Posting via social media, Nancy Pelosi echoed a survey suggested that over 70% of Americans supported President Biden's American Rescue Plan

Stimulus check

Stimulus checks set to be administered quickly

With plenty of practice sending out coronavirus relief payments, the US government should be able to start delivering $1,400 checks almost immediately once Congress finalizes a new aid bill and President Joe Biden signs it, tax experts say.

Some Americans might receive direct payments as soon as this week if the House of Representatives, as expected, passes the $1.9 trillion bill on Tuesday, compared with the lag of several weeks experienced in April 2020. Nearly 160 million households are expected to get payments, the White House estimates.

The Treasury Department's Internal Revenue Service will have new challenges on its hands, though, thanks to the relief bill, which Biden and his fellow Democrats argue is needed to stem the continuing economic fallout from the coronavirus pandemic.

Incarcerated people, those with non-citizen spouses and relatives of those who died in 2020 will be eligible to receive payments.

Unemployment benefits 2020: how to claim the new tax reduction

The $1.9 trillion covid-19 relief bill passed by the Senate includes a provision to make $10,200 of unemployment benefits tax exempt on 2020 tax returns.

Dollar

Dollar reaches three month high as stimulus bill reaches conclusion

The dollar held near a 3 1/2-month high against its rivals on Tuesday as higher bond yields and expectations of faster economic normalisation from the pandemic in the United States put the U.S. currency at an advantage.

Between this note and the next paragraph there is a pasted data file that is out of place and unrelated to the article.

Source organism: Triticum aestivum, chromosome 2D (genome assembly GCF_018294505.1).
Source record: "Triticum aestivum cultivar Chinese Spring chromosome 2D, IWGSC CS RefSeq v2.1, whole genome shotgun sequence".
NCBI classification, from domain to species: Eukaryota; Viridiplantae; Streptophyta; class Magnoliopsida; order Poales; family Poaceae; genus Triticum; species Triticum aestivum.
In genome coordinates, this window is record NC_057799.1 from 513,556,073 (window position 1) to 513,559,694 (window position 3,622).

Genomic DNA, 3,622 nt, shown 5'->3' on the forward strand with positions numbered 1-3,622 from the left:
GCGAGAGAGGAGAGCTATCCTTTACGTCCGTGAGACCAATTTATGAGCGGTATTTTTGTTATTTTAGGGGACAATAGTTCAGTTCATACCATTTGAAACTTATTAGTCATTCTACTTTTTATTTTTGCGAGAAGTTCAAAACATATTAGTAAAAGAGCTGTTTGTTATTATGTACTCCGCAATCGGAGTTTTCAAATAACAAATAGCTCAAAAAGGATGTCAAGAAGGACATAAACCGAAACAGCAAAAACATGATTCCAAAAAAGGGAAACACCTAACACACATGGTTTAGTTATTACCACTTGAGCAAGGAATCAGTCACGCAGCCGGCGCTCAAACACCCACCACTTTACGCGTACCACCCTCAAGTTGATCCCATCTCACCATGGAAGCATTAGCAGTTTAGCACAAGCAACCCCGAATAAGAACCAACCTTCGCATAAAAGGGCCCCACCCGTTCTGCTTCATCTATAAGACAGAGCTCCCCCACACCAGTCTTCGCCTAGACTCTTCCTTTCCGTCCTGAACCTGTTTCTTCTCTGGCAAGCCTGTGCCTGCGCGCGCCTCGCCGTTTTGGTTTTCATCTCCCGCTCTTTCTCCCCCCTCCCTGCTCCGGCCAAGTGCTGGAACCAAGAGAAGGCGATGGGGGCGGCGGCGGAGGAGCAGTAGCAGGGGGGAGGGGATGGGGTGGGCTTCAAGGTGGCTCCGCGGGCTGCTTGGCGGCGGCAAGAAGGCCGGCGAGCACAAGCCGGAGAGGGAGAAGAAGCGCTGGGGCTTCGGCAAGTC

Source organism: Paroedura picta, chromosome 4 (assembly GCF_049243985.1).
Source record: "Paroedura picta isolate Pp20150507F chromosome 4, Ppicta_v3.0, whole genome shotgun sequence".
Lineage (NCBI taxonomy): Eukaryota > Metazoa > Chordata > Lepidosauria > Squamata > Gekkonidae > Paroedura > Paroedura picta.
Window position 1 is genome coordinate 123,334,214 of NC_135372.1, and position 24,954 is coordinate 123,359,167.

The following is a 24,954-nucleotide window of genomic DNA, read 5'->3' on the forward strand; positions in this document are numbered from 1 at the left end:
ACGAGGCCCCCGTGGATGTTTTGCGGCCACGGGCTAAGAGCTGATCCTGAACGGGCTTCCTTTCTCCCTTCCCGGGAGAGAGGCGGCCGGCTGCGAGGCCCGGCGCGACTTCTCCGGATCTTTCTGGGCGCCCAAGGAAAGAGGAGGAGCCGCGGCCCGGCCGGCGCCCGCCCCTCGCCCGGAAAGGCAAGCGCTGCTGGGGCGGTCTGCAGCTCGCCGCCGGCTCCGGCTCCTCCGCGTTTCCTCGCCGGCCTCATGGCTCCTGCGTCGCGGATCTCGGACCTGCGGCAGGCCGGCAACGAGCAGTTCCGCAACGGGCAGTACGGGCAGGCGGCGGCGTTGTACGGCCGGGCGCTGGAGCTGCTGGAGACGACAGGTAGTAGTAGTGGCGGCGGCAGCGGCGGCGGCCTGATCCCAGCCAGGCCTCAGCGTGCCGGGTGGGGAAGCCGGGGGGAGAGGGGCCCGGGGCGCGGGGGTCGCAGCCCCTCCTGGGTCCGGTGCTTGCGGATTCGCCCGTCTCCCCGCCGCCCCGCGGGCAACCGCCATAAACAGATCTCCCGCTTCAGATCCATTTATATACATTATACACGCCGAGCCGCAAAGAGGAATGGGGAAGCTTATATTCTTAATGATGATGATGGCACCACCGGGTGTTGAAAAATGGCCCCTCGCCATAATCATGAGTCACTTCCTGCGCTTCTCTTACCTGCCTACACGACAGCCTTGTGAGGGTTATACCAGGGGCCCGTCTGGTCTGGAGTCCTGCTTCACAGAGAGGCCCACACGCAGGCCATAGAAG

The dollar's index against six major currencies rose 0.1% to 92.469, its highest since late November, building on a 0.5% gain on Monday.

"The thing that markets are going to get from the FOMC that's new is an update to their forecasts for inflation, economic growth and unemployment," said Commonwealth Bank of Australia currency analyst Joseph Capurso.

"They're going to have do some upgrades if they have already taken into account the almost certain passage of the ($1.9 trillion) stimulus package. If they haven't taken that into account because it's not law yet, then they won't do the upgrades and that might give markets a little bit of a shock."

Third stimulus check: who could qualify for the third payment?

The House prepares to approve the changes to the $1.9 trillion covid-19 relief bill, which includes lower limits for eligibility to $1400 stimulus checks.

Tax Return 2021 IRS delay: how long could it take and when will I be refunded?

This year, tax refund checks will be going out with more delays than in previous years. Here, we look at when you can expect yours.

Hello and a very warm welcome to our live coverage of the coronavirus relief bill progress and a proposed third round of stimulus checks.

Last Saturday,  the Senate passed the $1.9 trillion American Rescue Plan with with a narrow 50-49 vote. The bill must now go back to the House before it is ready for President Joe Biden to sign and according to Nancy Pelosi, the matter will go before the House on Wednesday (10 March).